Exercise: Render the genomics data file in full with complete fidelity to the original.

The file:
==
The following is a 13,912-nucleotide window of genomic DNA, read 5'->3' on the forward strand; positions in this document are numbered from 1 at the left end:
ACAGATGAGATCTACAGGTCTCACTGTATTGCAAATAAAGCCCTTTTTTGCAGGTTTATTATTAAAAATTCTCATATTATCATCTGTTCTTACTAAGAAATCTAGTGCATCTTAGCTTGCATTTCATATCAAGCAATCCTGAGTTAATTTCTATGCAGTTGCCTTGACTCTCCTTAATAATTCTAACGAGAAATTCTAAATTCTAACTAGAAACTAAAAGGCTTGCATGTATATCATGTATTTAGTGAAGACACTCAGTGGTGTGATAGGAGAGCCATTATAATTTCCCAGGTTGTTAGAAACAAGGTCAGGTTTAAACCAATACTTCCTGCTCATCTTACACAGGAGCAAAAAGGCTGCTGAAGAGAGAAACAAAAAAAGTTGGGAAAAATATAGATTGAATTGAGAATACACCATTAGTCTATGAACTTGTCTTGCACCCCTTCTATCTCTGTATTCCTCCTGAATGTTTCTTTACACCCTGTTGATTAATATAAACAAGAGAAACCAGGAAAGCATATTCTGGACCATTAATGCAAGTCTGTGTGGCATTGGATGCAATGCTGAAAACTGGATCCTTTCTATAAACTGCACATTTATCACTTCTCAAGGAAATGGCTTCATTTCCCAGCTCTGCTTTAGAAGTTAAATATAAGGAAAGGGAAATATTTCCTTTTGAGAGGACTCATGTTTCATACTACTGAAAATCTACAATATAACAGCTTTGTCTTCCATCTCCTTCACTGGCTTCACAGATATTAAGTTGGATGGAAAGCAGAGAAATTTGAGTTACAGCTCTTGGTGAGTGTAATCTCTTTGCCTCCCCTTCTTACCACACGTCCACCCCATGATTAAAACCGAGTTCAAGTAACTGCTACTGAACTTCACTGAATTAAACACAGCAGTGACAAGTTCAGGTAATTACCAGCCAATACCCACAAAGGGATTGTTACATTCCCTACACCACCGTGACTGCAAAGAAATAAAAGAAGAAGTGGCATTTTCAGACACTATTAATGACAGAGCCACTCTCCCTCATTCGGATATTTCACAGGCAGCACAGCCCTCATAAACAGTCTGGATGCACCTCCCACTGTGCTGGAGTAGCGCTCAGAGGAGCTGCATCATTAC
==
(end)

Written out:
The following is a 13,912-nucleotide window of genomic DNA, read 5'->3' on the forward strand; positions in this document are numbered from 1 at the left end:
ACAGATGAGATCTACAGGTCTCACTGTATTGCAAATAAAGCCCTTTTTTGCAGGTTTATTATTAAAAATTCTCATATTATCATCTGTTCTTACTAAGAAATCTAGTGCATCTTAGCTTGCATTTCATATCAAGCAATCCTGAGTTAATTTCTATGCAGTTGCCTTGACTCTCCTTAATAATTCTAACGAGAAATTCTAAATTCTAACTAGAAACTAAAAGGCTTGCATGTATATCATGTATTTAGTGAAGACACTCAGTGGTGTGATAGGAGAGCCATTATAATTTCCCAGGTTGTTAGAAACAAGGTCAGGTTTAAACCAATACTTCCTGCTCATCTTACACAGGAGCAAAAAGGCTGCTGAAGAGAGAAACAAAAAAAGTTGGGAAAAATATAGATTGAATTGAGAATACACCATTAGTCTATGAACTTGTCTTGCACCCCTTCTATCTCTGTATTCCTCCTGAATGTTTCTTTACACCCTGTTGATTAATATAAACAAGAGAAACCAGGAAAGCATATTCTGGACCATTAATGCAAGTCTGTGTGGCATTGGATGCAATGCTGAAAACTGGATCCTTTCTATAAACTGCACATTTATCACTTCTCAAGGAAATGGCTTCATTTCCCAGCTCTGCTTTAGAAGTTAAATATAAGGAAAGGGAAATATTTCCTTTTGAGAGGACTCATGTTTCATACTACTGAAAATCTACAATATAACAGCTTTGTCTTCCATCTCCTTCACTGGCTTCACAGATATTAAGTTGGATGGAAAGCAGAGAAATTTGAGTTACAGCTCTTGGTGAGTGTAATCTCTTTGCCTCCCCTTCTTACCACACGTCCACCCCATGATTAAAACCGAGTTCAAGTAACTGCTACTGAACTTCACTGAATTAAACACAGCAGTGACAAGTTCAGGTAATTACCAGCCAATACCCACAAAGGGATTGTTACATTCCCTACACCACCGTGACTGCAAAGAAATAAAAGAAGAAGTGGCATTTTCAGACACTATTAATGACAGAGCCACTCTCCCTCATTCGGATATTTCACAGGCAGCACAGCCCTCATAAACAGTCTGGATGCACCTCCCACTGTGCTGGAGTAGCGCTCAGAGGAGCTGCATCATTAC